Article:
Category Archives: Uncategorized

The Easiest, Most Customizable Seating Chart and VRG Generator Ever™ #SundayFunday

Updated 9/4 to add easier specialized seating and an awesome “randomize” button.

UGH, this was SUCH a simple idea that I’m mad at myself for taking this long to figure it out. But at least I figured it out in time to share for #SundayFunday’s Teacher Hack week!

I needed to make a seating chart for a class that has a really weird seating arrangement-it’s two conference room tables mooshed together, so 8 students on each side, two on one end, and then a group of six at a different table. We skype with another teacher so I wanted to be able to share it easily with her and also make it easily randomizable so we could change it if we wanted. I tried some online options but it just wasn’t happening. But thinking about flippity and then doing a little googling led me to The Easiest, Most Customizable Seating Chart and Visible Random Grouping Generator Ever™.

Step one: Enter your names.

Step two: Make your layout. If you have group tables, but want to assign seats, I suggest making a border around the number of cells for each group. You could also just make rows/columns if that is how your class is set up, or make group names.

Then for each “seat,” reference a cell from your name column by typing =A1, =A2, =A3, etc.It should look like this when you’re done (I did an example of tables and of rows).

“Uh, Meg, hate to point this out, but those are in the same order as the list you entered. Not very random.”

Step three: Oh, did you want random? I’ll show you random. Click the little arrow at the top of the column and….

How do you like them random apples?! Project this at the start of class and, boom, you’ve got your VRGs right there! Randomize repeatedly as needed. You could also use this as a random student name generator, to assign partners, or OOH! even to randomly assign topics for a project (make a list of topics, then add the =A1, etc to column next to them).

UPDATE: Bonus Step Four: Mark Kaercher developed a script to make a “randomize” button. Make the students’ names white, press the button, and they will they are at Hogwart’s with all your wizardry.

Here is his post: and he includes the file to download and customize.

Complaints I’ve had about every other seating chart program:

“I’d like to put them groups” Ok:

(Ironically, there is not one corgi in the corgi group.)

UPDATE: Great suggestion, Michelle! Two birds, one sheet!

“But what if someone is absent/moves out of the class?”

Click the box with their name and use backspace to delete it (do not try to right-click and delete or cut), then randomize again. It will automatically put the blank cells at the end. If they’re just absent, make sure to undo it at the end of class (or you could make a duplicate sheet just for that day, then clear the name.) If you think you’ll use this option a lot, be careful about how you arrange the reference cells in your layout (do you want all the blank spaces in one group/column, or spread out in a row?).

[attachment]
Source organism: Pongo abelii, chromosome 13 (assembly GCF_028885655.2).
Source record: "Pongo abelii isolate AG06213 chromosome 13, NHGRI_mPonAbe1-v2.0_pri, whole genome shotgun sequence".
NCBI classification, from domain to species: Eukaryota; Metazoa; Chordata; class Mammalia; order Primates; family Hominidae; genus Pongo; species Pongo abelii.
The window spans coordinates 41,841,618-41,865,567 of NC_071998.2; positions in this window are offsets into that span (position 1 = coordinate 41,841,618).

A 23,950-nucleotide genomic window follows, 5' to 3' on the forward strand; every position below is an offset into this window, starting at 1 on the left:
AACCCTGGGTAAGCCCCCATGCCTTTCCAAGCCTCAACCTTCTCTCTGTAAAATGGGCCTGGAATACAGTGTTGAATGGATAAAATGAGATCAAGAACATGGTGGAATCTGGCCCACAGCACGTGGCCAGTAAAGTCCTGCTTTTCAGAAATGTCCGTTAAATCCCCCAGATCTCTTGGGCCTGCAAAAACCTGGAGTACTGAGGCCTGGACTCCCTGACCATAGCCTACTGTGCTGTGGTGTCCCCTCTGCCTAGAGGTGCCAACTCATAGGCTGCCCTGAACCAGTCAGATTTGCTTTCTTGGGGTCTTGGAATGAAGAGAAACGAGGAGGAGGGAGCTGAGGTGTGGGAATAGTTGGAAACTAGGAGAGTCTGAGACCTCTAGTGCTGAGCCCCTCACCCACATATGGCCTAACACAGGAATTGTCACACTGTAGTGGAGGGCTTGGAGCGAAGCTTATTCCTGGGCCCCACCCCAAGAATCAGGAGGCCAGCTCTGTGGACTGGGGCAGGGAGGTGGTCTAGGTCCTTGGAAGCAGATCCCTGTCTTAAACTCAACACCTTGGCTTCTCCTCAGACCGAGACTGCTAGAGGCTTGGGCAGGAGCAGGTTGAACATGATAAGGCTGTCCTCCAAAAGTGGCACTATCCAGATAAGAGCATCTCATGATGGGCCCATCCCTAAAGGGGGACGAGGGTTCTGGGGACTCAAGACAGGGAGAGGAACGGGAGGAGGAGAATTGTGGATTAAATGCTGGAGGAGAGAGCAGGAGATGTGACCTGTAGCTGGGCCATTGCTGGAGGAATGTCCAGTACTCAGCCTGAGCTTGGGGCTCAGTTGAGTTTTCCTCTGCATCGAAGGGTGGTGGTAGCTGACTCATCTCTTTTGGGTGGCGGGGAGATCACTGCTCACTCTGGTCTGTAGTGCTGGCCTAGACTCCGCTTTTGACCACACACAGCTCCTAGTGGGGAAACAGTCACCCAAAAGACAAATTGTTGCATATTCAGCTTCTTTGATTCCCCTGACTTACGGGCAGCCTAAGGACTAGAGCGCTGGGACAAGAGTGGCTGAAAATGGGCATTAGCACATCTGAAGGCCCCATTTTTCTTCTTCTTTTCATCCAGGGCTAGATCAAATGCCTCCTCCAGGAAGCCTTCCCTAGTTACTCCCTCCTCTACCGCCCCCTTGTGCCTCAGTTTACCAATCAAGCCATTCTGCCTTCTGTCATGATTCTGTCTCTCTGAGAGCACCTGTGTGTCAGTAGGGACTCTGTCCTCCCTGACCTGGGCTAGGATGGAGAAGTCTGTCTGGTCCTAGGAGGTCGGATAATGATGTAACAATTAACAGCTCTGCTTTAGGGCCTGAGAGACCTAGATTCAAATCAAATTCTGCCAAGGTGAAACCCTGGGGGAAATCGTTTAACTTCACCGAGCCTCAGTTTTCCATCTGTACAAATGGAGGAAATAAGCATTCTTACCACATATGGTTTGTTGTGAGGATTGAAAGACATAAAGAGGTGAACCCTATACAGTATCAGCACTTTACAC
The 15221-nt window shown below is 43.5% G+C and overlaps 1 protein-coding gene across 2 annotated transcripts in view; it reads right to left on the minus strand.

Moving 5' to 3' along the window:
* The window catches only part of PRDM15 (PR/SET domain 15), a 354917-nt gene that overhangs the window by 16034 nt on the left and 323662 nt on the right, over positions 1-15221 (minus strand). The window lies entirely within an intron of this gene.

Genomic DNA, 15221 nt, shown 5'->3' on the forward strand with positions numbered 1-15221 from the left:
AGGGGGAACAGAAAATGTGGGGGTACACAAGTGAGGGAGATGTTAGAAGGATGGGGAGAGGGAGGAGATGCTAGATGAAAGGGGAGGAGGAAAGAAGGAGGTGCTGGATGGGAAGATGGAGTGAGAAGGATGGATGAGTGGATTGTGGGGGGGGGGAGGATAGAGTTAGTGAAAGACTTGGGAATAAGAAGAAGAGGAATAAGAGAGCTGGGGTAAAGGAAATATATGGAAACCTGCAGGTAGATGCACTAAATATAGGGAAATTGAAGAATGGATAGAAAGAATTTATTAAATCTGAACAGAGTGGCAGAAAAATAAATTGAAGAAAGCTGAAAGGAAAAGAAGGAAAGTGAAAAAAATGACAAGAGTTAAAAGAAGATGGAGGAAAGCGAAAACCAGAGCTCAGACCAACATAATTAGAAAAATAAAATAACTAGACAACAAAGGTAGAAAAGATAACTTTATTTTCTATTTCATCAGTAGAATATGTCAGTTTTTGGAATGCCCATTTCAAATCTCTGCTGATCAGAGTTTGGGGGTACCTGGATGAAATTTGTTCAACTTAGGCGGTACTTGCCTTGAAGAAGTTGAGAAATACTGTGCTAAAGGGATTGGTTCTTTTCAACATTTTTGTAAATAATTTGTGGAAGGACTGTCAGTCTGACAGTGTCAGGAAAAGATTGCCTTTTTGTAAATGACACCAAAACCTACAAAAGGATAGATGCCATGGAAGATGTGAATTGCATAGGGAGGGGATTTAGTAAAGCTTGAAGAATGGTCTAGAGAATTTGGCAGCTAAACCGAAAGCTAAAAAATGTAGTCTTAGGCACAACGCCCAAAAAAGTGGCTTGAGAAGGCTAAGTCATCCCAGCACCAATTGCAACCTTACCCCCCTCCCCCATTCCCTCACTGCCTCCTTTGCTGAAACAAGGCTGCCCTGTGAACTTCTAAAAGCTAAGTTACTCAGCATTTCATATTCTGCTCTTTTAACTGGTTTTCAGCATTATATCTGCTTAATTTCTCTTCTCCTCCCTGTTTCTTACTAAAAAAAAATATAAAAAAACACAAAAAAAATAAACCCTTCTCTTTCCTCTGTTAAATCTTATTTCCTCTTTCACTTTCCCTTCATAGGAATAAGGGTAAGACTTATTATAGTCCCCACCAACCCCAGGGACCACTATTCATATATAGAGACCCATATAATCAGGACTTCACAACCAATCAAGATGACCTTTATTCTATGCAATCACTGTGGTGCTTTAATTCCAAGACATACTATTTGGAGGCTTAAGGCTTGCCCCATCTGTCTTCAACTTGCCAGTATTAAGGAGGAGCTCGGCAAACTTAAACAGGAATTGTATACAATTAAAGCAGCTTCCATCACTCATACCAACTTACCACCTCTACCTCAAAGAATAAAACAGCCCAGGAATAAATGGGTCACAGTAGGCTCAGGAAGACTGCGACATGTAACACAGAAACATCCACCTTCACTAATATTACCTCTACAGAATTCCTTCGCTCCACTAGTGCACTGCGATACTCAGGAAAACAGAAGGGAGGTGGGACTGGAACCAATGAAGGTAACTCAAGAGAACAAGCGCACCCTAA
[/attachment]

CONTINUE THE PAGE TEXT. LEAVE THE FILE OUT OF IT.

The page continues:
“But what if I have students that have to sit at a certain spot?”

If it is in a specific chair, you could take their name out of the list and just type it in that location. Or, if you have multiple students that need to be in the same area (for example, 4 kids that need to be at the front and 3 kids that need to be by the ESL aide), group them together in the column and use the appropriate cell reference in your layout. Then, you can select each group separately and randomize that group.

UPDATE: Teresa McCarthy came up with a much better plan, put the students in different columns, then you can randomize all columns at the same time:

“I really wish there were more corgi pictures.”

Also, for those of you that already made this discovery, why did you not tell me?!?! UPDATE: Thanks for all of you that let me know I was not the last one in the world to figure this out, and thanks to all of you who took the the idea and ran with it!

Category: Uncategorized

New (Improved?) Way to Make Math Figures

I saw this tweet from Jenn today:

I replied:

But then! I remembered a trick I learned a couple months ago about inserting a Powerpoint slide into Word.

I made the drawing in Powerpoint, using 6 point weight for arrows and 45 point font for labels. (You guys know about clicking on something, holding control, then dragging to copy/paste an object, right? So you only need to set the formatting once, then just copy the arrow or label and move it around to where you need the next one).

At this point you could do a screenshot, which in all likelihood would probably be easiest. BUT maybe you’re like me and make a mistake now and then? Or maybe you go to open the file next year to change something and–darn it–you have to draw the whole thing over again.

Well, with this new trick, if you double click on the image, it brings up the Powerpoint menu within Word. It’s like witchcraft. Watch and enjoy!

Gif made with (it’s free!)

The steps to insert the slide are:

Select the slide in Powerpoint, right click, copy.

Go to Paste dropdown menu in Word, select Paste Special, then Microsoft Powerpoint Slide Object.

At this point I like to go to layout, wrap text, choose in front of text. You can also resize.

You can also copy and paste the object and it will act like a separate slide that you can modify independently of the first one:

I just printed them and they look super pretty!

Let me know if you try it out and if you like better than just using a screen shot (or not).

*Side note: Yes, Desmos has geometry now!!!  But no labels or ability to change colors (yet), which is why I offered up this option. I used Geogebra quite a bit when I taught Geometry, but I always have to relearn it every year.